In the interview, Bastian referenced the fact that in the wake of the shooting, the NRA engaged in “divisive commentary.” Bastian said he did not want Delta to be seen as an advocate of the NRA and the NRA’s response to the shooting. He recalled discussing the matter with fellow colleagues, saying, “We just can’t be doing this. This just is not who we are.”

When asked by Roth about Delta’s decision, Bastian did not hesitate to explain why he and other individuals at Delta acted to end the discount. “We can’t be seen as being advocates in any way,” Bastian explained in the interview. While many saw Bastian’s decision as a stance on the gun control debate, Bastian reaffirmed that the decision was not political. “We weren’t anti-NRA,” he added.

While some pro-NRA flyers claimed they would boycott the airline, Bastian confirmed that the negative press and tax changes were only temporary. Georgia eventually reinstated the tax exemptions. [The Points Guy]

Bastian’s declaration that “we can’t be seen as being advocates in any way,” of course, was a lie.

On Wednesday, Bastian released a statement denouncing Georgia’s new elections bill. You might need a photo ID to board one of Delta’s flight, but needing one to vote absentee, he explained, is a crime against nature.

Last week, the Georgia legislature passed a sweeping voting reform act that could make it harder for many Georgians, particularly those in our Black and Brown communities, to exercise their right to vote. … I need to make it crystal clear that the final bill is unacceptable and does not match Delta’s values. … The entire rationale for this bill was based on a lie: that there was widespread voter fraud in Georgia in the 2020 elections. This is simply not true. Unfortunately, that excuse is being used in states across the nation that are attempting to pass similar legislation to restrict voting rights.

So there is much work ahead, and many more opportunities to have an impact. I want the entire Delta family to know that we stand together in our commitment to protect and facilitate your precious right to vote. …In the weeks and months ahead, we will be working with leaders across the political spectrum in states nationwide in this effort. We’re also closely monitoring legislation in Congress – named after the late Atlanta civil rights hero and Delta friend John Lewis – that will expand voting rights nationwide and working with the Representatives and Senators that represent our communities. [Delta]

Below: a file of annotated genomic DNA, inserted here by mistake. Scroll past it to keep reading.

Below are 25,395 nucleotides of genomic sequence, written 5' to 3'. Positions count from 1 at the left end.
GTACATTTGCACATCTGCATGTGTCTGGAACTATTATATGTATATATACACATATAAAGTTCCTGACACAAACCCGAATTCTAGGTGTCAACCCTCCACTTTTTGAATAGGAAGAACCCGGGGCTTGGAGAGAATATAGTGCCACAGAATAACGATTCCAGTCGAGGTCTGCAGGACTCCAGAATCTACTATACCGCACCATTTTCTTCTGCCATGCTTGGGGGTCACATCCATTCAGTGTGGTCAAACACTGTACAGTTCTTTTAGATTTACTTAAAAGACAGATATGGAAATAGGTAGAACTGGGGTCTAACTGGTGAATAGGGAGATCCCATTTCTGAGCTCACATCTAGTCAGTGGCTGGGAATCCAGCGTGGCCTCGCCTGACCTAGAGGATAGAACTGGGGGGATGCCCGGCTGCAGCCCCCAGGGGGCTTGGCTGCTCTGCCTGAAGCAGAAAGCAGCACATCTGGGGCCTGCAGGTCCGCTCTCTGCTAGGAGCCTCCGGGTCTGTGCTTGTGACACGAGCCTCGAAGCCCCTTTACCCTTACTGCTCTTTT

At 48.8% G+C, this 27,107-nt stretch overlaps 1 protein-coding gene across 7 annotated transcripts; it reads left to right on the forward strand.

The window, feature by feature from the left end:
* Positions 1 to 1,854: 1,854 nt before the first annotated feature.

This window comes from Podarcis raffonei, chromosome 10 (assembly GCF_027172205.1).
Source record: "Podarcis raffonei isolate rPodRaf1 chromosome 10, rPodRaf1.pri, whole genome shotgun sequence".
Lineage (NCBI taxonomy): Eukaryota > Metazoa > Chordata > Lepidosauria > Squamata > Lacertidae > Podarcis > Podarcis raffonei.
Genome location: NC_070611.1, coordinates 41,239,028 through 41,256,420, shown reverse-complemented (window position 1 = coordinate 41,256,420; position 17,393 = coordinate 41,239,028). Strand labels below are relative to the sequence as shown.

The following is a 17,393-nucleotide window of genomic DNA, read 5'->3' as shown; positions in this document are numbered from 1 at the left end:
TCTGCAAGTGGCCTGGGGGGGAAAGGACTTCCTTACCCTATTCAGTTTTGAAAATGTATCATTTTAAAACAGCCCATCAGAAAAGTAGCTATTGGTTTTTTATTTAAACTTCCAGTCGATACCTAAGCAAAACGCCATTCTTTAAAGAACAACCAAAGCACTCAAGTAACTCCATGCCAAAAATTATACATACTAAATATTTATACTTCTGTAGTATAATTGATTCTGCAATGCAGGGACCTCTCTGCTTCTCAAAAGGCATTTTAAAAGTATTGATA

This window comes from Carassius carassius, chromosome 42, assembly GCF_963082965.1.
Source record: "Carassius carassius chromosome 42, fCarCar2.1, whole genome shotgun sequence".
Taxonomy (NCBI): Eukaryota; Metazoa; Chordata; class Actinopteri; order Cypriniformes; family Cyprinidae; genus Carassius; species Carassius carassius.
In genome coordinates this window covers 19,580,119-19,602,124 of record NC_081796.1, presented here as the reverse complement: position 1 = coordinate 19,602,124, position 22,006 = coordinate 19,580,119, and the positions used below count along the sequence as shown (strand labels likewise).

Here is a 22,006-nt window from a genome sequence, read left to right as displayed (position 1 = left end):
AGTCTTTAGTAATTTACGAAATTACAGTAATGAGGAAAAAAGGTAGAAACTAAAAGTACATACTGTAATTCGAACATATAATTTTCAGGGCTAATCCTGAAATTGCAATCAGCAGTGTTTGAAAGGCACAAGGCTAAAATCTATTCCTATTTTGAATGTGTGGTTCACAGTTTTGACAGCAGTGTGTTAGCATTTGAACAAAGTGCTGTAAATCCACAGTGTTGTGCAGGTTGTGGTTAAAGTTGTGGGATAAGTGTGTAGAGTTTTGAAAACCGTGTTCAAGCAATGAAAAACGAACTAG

Two years ago, Bastian’s line was “we can’t be seen as advocates.” But what Bastian meant was “we can’t be seen as advocates for conservatives.” Being an advocate for the corrupt ruling class of the Globalist American Empire isn’t just acceptable, it’s obligatory.

The Congressional legislation Bastian refers to, the John Lewis Civil Rights Act, would dramatically expand federal power over elections by requiring the Department of Justice to pre-clear any voting law changes at the state level. For Delta, requiring a photo ID to vote by absentee ballot is unthinkable and “does not match Delta’s values,” but stripping states of the power to make their election laws and forcing them to submit to a hostile DOJ bureaucracy is the essence of good government.

If Democrats were displeased with Delta, they might actually do something. Bastian knew Georgia Republicans wouldn’t dare touch him. They were impotent in 2018, and impotent in 2021.

Some conservatives have responded to the Georgia House’s failed push to repeal the Delta tax as a victory. This is mistaken. There is no victory at all in threatening to take action, and then doing nothing after extracting zero concessions.

Republicans could respond by vowing to raise those company’s taxes, and in the future grant preferential treatment to parties that stay genuinely neutral or side with the American people instead of the Globalist American Empire. But they did not. Most said nothing. Senator Marco Rubio at least made an attempt, but instead of seriously threatening Delta, he simply wagged his finger at them for their relationship with China.

Rubio’s pleading will achieve nothing. Nagging corporations for their Chinese activities is useless. In China, the government will actually punish companies that try and boss them around. If Rubio wants Delta to listen, he should start rallying Republicans to do the same thing. But in America, woke capital already knows it holds all the cards.

In March 2018, Georgia’s Lt. Governor claimed that “corporations cannot attack conservatives and expect us not to fight back.” Well, so far, conservatives haven’t fought. And until they start fighting, they’ll keep losing.

It doesn’t matter if these evil and corrupt companies are nominally “American” if their consistent policy is to side with the agenda of America’s corrupt ruling class rather than the American people. The time to bring woke capital to heel was yesterday.